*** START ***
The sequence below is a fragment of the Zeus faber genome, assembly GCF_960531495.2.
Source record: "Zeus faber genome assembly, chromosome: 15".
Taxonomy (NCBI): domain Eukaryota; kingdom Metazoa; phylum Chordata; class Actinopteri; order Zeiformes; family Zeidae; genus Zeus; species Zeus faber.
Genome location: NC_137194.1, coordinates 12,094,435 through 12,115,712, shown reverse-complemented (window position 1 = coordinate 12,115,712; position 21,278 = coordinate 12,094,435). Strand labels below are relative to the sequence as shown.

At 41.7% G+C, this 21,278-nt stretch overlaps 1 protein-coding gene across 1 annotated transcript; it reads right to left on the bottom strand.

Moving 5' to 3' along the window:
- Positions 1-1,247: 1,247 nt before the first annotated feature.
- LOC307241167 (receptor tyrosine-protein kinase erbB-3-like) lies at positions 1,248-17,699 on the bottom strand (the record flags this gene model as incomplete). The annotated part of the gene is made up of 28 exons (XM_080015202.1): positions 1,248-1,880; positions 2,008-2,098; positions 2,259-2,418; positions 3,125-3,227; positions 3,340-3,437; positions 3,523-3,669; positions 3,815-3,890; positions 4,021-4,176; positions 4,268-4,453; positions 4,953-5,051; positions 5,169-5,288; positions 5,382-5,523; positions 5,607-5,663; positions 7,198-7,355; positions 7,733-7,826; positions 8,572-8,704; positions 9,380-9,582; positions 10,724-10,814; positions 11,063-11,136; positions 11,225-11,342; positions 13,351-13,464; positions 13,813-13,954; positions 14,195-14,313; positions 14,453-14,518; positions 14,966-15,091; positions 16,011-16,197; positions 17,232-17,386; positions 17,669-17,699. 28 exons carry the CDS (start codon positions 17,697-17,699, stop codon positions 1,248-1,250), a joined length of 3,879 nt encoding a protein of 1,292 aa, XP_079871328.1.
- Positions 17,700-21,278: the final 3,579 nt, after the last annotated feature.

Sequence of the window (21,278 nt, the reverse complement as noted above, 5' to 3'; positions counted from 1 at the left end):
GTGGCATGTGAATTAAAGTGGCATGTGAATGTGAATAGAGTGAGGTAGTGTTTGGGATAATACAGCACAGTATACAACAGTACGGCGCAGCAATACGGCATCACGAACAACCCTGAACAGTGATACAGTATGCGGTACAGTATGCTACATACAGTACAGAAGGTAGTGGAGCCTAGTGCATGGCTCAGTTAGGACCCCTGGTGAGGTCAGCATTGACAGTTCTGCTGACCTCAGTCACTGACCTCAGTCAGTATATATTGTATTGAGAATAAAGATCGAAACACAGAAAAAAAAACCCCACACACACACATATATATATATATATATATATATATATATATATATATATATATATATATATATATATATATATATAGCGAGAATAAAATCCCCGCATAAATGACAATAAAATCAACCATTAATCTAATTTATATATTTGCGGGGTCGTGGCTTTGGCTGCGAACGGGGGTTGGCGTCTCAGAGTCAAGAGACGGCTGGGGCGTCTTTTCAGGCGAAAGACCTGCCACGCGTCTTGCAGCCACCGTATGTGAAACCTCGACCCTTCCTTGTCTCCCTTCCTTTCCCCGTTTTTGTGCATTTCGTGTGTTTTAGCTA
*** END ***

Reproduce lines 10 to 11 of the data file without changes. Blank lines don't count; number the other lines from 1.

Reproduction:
Sequence of the window (21,278 nt, the reverse complement as noted above, 5' to 3'; positions counted from 1 at the left end):
GTGGCATGTGAATTAAAGTGGCATGTGAATGTGAATAGAGTGAGGTAGTGTTTGGGATAATACAGCACAGTATACAACAGTACGGCGCAGCAATACGGCATCACGAACAACCCTGAACAGTGATACAGTATGCGGTACAGTATGCTACATACAGTACAGAAGGTAGTGGAGCCTAGTGCATGGCTCAGTTAGGACCCCTGGTGAGGTCAGCATTGACAGTTCTGCTGACCTCAGTCACTGACCTCAGTCAGTATATATTGTATTGAGAATAAAGATCGAAACACAGAAAAAAAAACCCCACACACACACATATATATATATATATATATATATATATATATATATATATATATATATATATATATATATATATATAGCGAGAATAAAATCCCCGCATAAATGACAATAAAATCAACCATTAATCTAATTTATATATTTGCGGGGTCGTGGCTTTGGCTGCGAACGGGGGTTGGCGTCTCAGAGTCAAGAGACGGCTGGGGCGTCTTTTCAGGCGAAAGACCTGCCACGCGTCTTGCAGCCACCGTATGTGAAACCTCGACCCTTCCTTGTCTCCCTTCCTTTCCCCGTTTTTGTGCATTTCGTGTGTTTTAGCTA